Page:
Telling the beef production chain story to McDonald’s execs and franchise owners
The Beef Marketing Group, a cooperative of 18 cattle feeders in Kansas and Nebraska, works together to market cattle with a focus on value- added programs and earning cattle producers premiums for their product.
Always end-user focused, the group invests time in listening to consumers to best tailor their products to consumer demand, ultimately better serving each stop along the production chain.
To that end, all 18 cooperative yards participate in Progressive Beef, a third-party verification program. As part of that program, the doors to the operations are opened to visitors to not only showcase cattle feeding done well but to have the opportunity to meet with end users. It is the cooperative’s involvement in Progressive Beef, and also in the Sustainability Project, that led Heather Donley to Orlando, Fla., to talk beef with an international gathering of McDonald’s executives and franchise owners.
Donley, BMG’s director of quality assurance, Ellsworth, Kan., said the opportunity to attend the gathering was fabulous and unique. Aptly named the Worldwide Convention, McDonald’s executives and owners gather in Orlando every two years and the group is made up of owners from across the globe. Some of the franchise owners Donley spoke to hailed from Europe, Asia, Japan, as well as all across the Americas. Across the board, she said their commitment to technology, training and food safety was impressive.
“We like to listen to them and answer their questions and hear which issues they’re facing,” Donley said. “It helps us to add to our system and make sure they are getting what they need. The beef industry is segmented but at the end of the day, we’re all on the same team.”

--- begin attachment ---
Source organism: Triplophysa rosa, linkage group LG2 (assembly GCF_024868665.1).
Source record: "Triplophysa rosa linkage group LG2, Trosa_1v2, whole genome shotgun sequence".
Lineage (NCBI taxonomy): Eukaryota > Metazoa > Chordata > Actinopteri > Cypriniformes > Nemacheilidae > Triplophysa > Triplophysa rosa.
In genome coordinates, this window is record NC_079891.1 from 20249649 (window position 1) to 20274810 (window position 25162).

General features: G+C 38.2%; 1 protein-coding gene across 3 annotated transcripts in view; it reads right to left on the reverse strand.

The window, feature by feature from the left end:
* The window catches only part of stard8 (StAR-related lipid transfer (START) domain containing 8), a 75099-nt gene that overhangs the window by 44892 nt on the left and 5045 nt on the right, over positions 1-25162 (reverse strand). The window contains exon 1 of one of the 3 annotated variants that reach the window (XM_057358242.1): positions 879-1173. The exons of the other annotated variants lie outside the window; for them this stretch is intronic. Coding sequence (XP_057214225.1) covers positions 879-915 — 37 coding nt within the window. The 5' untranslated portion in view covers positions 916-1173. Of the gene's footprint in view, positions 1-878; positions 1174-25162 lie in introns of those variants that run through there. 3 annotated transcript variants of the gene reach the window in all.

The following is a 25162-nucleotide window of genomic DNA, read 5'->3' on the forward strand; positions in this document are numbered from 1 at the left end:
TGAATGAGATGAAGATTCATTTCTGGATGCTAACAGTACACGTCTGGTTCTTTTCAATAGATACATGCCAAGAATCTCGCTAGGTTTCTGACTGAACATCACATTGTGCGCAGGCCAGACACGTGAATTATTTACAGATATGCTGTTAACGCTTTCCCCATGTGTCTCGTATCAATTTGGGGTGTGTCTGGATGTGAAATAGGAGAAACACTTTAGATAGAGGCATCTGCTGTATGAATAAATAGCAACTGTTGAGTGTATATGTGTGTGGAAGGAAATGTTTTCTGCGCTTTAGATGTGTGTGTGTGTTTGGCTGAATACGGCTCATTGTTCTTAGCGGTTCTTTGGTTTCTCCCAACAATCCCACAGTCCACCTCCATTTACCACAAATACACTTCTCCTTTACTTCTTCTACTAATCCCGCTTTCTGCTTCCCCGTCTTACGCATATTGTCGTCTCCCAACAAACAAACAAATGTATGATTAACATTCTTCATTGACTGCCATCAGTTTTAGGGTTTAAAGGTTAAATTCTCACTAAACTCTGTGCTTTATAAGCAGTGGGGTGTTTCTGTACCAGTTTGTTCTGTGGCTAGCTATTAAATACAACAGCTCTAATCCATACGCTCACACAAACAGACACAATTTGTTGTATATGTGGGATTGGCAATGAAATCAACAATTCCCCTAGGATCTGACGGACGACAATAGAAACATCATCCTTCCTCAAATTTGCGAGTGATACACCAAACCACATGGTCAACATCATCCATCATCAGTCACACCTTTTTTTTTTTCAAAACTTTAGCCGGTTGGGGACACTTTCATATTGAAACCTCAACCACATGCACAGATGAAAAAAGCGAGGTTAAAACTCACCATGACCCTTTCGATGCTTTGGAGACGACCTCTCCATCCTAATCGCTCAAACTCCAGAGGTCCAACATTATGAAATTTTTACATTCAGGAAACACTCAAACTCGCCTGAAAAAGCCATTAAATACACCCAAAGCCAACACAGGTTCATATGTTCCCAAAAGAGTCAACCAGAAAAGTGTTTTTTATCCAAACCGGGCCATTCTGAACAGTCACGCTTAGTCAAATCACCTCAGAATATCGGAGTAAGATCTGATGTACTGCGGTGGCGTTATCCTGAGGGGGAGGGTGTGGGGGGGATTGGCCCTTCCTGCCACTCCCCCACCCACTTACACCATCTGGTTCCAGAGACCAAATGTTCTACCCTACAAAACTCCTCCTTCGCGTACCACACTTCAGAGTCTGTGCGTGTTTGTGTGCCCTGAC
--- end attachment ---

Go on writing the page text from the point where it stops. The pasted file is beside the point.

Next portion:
The beef sustainability booth is where attendees could visit Donley and other representatives of the worldwide beef industry. The booth included a 360-degree video of the beef production cycle and producers were on hand to answer any questions.
“It told the story from the ranch all the way to the processor,” she said. “It had the packer, it had the patties for the hamburgers. It was amazing.”
Those in the booth represented ranches from all over the world including the U.S., Canada, Brazil, Ireland and New Zealand. Donley said it was her first experience speaking in depth to ranchers from other countries and many of the challenges are universal.
“We all have different issues especially in terms of weather and which feedstuffs are available,” she said. “Really, a lot of the challenges are very similar regardless of the country you live in.”
The Irish producer seemed to receive plentiful or even excessive rain, which Donley said is a departure from so many U.S. producers who battle dry and drought conditions regularly. In speaking to other producers, Donley said the interaction with consumers, especially through social media, was a central topic. Many of the producers are members of the generations who grew up with social media and she said their level of comfort in posting information is high.